SoCal Gas took days to inform residents, local agencies of methane leak
Southern California Gas Co. notified state regulators the same day it detected a leaking well in its Aliso Canyon natural gas storage field above Porter Ranch in October, state officials confirm. But it took the company days to notify local government officials and nearby residents.
The leak was discovered Friday, October 23rd. SoCal Gas on that day reported, "what appeared to be a small, routine gas leak at the well," said Teresa Schilling, assistant director for the state Division of Oil, Gas and Geothermal Resources. State law requires leaks in oil and gas fields to be reported to regulators "promptly."
By that time, Los Angeles City Councilman Mitchell Englander had heard from his Porter Ranch constituents about the gas leak, but got no word from SoCal Gas until Oct. 26.
"Several days went by, and we still had not been contacted by the Gas Co.," Englander said.
Los Angeles Mayor Eric Garcetti and county Supervisor Michael Antonovich separately criticized the company's tardiness in reporting the leak to their offices. The city has sued the company, and the county is looking into joining the lawsuit as co-plaintiff.
Residents began calling the 9-1-1 emergency line, the fire department and air quality officials a day after the leak erupted, complaining about the smell of a gas odorant called mercaptans. They also reported getting headaches and nosebleeds.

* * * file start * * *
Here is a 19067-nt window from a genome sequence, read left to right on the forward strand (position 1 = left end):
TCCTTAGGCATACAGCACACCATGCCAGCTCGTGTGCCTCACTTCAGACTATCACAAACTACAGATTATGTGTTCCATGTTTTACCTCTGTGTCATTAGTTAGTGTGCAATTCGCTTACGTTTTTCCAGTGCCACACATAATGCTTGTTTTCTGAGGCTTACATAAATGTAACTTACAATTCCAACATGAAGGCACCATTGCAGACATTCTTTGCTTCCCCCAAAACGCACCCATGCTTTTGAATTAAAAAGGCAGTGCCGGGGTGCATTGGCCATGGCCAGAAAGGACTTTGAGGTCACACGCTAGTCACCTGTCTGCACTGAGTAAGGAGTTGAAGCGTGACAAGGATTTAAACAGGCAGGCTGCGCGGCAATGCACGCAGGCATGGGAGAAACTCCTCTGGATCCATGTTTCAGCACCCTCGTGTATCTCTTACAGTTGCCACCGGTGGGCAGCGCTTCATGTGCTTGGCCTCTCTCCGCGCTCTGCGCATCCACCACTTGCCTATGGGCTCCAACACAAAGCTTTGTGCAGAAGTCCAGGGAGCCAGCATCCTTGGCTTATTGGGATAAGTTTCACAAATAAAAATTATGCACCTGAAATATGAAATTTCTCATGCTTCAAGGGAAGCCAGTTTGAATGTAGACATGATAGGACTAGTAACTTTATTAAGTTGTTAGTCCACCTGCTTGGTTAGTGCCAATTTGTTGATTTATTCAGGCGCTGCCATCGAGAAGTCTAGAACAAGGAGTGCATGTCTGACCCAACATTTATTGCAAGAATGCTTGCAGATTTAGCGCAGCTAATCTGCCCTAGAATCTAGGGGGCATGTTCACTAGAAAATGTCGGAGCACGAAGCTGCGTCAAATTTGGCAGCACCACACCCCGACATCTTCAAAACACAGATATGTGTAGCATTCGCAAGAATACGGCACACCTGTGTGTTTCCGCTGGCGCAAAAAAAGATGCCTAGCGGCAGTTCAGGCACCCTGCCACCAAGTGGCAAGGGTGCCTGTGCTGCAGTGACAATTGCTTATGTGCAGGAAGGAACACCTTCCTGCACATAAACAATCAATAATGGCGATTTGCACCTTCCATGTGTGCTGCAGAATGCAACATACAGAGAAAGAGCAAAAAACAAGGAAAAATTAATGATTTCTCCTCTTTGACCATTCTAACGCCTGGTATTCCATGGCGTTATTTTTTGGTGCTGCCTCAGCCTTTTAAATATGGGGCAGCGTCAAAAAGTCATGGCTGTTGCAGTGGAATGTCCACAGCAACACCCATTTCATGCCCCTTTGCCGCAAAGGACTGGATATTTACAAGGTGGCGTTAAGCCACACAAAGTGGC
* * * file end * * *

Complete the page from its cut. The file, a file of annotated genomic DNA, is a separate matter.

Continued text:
Resident Matt Pakucko had made such calls and was told of a gas leak. He called the Gas Company early on Monday Oct. 26, and said a call center worker told him the situation was normal.
"She looked at her little thing and said, 'nope, we have no leaks; everything's normal, but they are just releasing gas, which they do now and then, normal maintenance,'" Pakucko said.
Pakucko is president of Save Porter Ranch, and environmental nonprofit that was formed last year to oppose installation of a dozen new oil wells proposed by Termo Oil Co. for the Aliso Canyon oil and gas field. He and the organization are joining several residents in suing SoCal Gas to shut down its 3,600-acre natural gas storage field.
Sean O'Rourke, a member of the Porter Ranch Neighborhood Council, said he would give the gas company a middling grade for its outreach to the community.
"I'd give them a C-plus. They've been slow, they haven't been completely transparent or forthcoming," O'Rourke said. But that slow start has been tempered by the company's later efforts to provide temporary housing and participate in community forums, he said..
Southern California Gas Co. officials did not respond to questions submitted Dec. 8 about whether call center workers misinformed the public when they called with concerns or about the specific dates when local authorities were notified.
At a news conference Wednesday, Jimmie Cho, senior vice president of gas operations and system integrity, said the company notified the Division of Oil, Gas and Geothermal Resources the same day the leak was detected.
"We made all the notifications that were required," Cho said. "We took all appropriate measures in the sequence of events that were appropriate for what we were observing, and we're still in that process."'
Gilliam Wright, SoCal Gas vice president of customer service, said the "Notifications were done according to the required schedules and generally all notifications were done within two days of the discovery of the leak."
The company waited until Wednesday, Oct. 28 to inform the Los Angeles County Public Health Department. In late November, county health authorities ordered SoCal Gas to pay to relocate affected residents to temporary housing. So far, some 3,000 households have inquired about relocation, and at least 700 families have received temporary housing.